Companies like Vice, BuzzFeed, Mic, Little Things were not actually committed to making money in the media business. Their premise was that they could achieve escape velocity with their audience and revenue growth and either go public or get acquired.
-- Peter Horan
Uh oh, somebody forgot to cut-up Stockton's credit cards.
A team of independent researchers will pick 100 people to receive the money. The purpose is to study how an extra $500 a month impacts people’s health and stress level. Researchers are also looking to see if people feel financially secure.
-- CBS Sacramento
The plan kicks-in early next year, just four years after the city exited bankruptcy in 2015. California Über Alles!
Rookie in its demise has joined The Awl, Grantland, and The Toast. They all shared a business model that was based on hand-cut advertising deals...a model that lost out to the new wave of programmatic advertising. In that sense, the end of Rookie represents another nail in the coffin of small, independent internet publishing.
-- Josephine Livingstone
Color me skeptical. The thing is, programmatic advertising (i.e. clickbait) sites Vice/Vox/Buzzfeed/etc. are all on life support, just like the small independents that Josephine mentions in her piece. I don't know a lot about Mark Cuban, other than what I've seen a few times on Shark Tank, but I can picture him in my head questioning all of these businesses about their ability to scale. I really think that's the problem we are witnessing, here.
Whether you're selling ads directly to other businesses, or you're letting Google handle the sales function for you, it takes a huge amount of effort to establish a track record - and then build on it. The model doesn't matter; it takes a continuous stream of creative content to hold the reader's interest. And interest equals time-on-site, return visits and new readers - all nice metrics if you're trying to sell ads to businesses (even through Google).
We're often compelled to accept the simplest explanation for events, like a company going out of business. In fact, despite all of the technological advances in content delivery, the business still trumps everything else. Sales. Expenses. Cash flow. There's no app for that, you are the app.
The New York Times penned a (exhaustingly) long piece on Wednesday that was part anti-Facebook, part anti-Trump, and 100-percent hyperbole.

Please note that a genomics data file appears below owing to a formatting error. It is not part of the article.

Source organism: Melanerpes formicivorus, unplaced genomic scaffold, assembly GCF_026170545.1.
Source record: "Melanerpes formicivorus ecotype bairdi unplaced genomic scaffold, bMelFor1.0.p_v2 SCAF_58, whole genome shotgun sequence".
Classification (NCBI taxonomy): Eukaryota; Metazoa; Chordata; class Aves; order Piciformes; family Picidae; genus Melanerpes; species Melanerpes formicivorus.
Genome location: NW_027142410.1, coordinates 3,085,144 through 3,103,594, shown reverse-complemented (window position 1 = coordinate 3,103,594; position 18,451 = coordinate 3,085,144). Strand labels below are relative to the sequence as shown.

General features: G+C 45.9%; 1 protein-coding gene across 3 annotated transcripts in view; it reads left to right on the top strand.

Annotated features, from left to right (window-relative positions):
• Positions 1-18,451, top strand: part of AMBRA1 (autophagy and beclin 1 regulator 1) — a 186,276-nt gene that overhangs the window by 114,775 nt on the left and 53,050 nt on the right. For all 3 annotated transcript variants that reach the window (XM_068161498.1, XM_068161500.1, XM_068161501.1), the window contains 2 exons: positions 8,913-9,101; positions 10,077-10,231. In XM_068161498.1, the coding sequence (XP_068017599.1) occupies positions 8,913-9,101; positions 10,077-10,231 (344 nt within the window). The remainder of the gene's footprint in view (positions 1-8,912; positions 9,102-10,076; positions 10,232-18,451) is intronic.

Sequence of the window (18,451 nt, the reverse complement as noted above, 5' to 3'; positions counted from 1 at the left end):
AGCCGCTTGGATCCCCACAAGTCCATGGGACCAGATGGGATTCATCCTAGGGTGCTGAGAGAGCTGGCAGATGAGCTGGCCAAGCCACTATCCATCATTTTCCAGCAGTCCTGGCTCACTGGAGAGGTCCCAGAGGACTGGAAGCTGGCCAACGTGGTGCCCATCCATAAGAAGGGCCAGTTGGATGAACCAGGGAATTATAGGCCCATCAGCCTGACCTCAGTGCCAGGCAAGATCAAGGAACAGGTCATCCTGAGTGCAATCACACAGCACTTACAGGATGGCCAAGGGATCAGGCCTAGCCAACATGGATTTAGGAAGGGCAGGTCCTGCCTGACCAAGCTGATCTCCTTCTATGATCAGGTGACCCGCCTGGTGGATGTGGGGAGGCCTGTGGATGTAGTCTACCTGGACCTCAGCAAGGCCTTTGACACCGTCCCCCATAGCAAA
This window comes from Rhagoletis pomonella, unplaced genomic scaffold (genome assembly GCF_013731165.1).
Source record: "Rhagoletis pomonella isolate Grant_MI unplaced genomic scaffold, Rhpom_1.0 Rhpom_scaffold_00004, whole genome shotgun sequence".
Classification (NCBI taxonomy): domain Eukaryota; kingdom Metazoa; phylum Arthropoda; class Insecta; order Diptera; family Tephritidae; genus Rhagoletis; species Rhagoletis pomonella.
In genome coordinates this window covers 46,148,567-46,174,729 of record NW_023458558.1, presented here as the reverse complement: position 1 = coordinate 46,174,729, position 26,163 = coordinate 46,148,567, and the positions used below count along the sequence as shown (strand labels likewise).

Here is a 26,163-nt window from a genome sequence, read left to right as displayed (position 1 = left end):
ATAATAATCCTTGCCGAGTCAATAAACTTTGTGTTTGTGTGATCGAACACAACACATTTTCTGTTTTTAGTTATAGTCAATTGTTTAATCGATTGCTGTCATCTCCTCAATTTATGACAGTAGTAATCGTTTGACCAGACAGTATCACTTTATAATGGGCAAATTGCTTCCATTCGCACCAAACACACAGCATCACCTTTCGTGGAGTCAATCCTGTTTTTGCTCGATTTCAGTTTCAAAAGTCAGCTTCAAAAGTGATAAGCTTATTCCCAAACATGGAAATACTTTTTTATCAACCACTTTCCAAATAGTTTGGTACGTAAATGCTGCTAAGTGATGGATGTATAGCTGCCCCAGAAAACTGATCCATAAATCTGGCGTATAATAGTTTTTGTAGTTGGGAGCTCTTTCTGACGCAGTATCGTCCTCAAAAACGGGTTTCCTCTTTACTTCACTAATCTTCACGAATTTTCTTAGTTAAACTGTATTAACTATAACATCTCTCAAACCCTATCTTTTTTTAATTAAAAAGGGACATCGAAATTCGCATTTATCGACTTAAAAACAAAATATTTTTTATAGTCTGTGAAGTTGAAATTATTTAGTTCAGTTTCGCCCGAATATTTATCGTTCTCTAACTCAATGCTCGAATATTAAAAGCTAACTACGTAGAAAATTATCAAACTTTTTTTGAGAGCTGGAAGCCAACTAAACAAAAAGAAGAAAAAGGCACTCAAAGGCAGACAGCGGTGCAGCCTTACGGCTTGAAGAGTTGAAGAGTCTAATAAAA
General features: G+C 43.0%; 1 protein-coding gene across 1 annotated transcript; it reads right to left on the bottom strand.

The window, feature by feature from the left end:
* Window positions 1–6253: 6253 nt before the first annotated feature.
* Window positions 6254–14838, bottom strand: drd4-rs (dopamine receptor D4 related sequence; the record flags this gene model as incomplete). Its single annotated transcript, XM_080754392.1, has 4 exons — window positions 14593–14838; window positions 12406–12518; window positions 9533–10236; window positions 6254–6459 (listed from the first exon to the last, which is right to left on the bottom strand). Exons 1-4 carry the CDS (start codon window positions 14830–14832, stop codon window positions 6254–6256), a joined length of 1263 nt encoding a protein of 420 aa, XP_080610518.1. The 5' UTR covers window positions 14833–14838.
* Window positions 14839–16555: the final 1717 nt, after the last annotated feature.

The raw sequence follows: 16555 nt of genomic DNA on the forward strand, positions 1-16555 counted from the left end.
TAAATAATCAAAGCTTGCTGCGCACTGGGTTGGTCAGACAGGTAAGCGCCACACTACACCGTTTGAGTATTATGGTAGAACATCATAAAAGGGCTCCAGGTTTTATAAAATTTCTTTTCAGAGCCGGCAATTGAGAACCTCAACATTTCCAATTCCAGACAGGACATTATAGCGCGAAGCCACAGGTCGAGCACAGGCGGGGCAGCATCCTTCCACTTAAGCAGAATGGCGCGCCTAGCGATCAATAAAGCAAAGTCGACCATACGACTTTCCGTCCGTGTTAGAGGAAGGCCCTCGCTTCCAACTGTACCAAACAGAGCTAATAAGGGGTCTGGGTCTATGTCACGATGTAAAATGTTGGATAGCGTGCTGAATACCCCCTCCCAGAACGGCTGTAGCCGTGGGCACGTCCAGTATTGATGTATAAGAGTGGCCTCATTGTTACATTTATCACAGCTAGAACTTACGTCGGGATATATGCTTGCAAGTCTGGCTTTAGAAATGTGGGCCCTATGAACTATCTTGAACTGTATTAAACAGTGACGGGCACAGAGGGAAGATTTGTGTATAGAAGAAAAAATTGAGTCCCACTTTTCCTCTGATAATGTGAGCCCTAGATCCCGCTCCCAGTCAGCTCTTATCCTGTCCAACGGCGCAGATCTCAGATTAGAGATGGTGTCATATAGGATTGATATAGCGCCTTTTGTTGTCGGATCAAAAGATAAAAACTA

Mr. Trump’s call to arms — widely condemned by Democrats and some prominent Republicans — was shared more than 15,000 times on Facebook, an illustration of the site’s power to spread racist sentiment.
Only Dr. Evil would claim 15,000 shares on Facebook a really big deal.
Happy political advertising freedom day! Enjoy these next six months of freedom, before it starts all over again.
Prolific military correspondent Sean Naylor wrote a piece for Yahoo News, about how the U.S. Army is refocusing its training from low intensity conflicts (LIC) to major conflicts with near-peer adversaries (e.g. Russia and China).
This year’s National Defense Strategy charged the military with preparing for high-intensity conflict against major nation-state threats like Russia, China, Iran and North Korea.
I was on the front end of the Army's transition to LIC focused training, back in 1987. I had just missed my unit's rotation through the National Training Center (NTC) in California, which is focused primarily on fighting a heavy tank force in a desert environment, and in the five years that I was in the unit, we never went back.
Margaret O’Mara had a great piece in the NYT yesterday, about the history of Silicon Valley and its roots in the defense industrial complex. People not familiar with the area tend to think that Silicon Valley started with the tech boom, in the 1990's.
Defense contracts during and after World War II turned Silicon Valley from a somnolent landscape of fruit orchards into a hub of electronics production and innovations ranging from mainframes to microprocessors to the internet.
Who Will Save Us From the Silicon Valley City-States is a Silicon Valley hit-piece by NY'er Pete Tosiello who opens his article with this gem;
Zuckerberg, one of the world’s most powerful men in terms of money, data, and access to eyes and ears, stating under oath that he had virtually no idea how his $590 billion company made money, much less how it had compromised democracy and inadvertently undercut entire industries.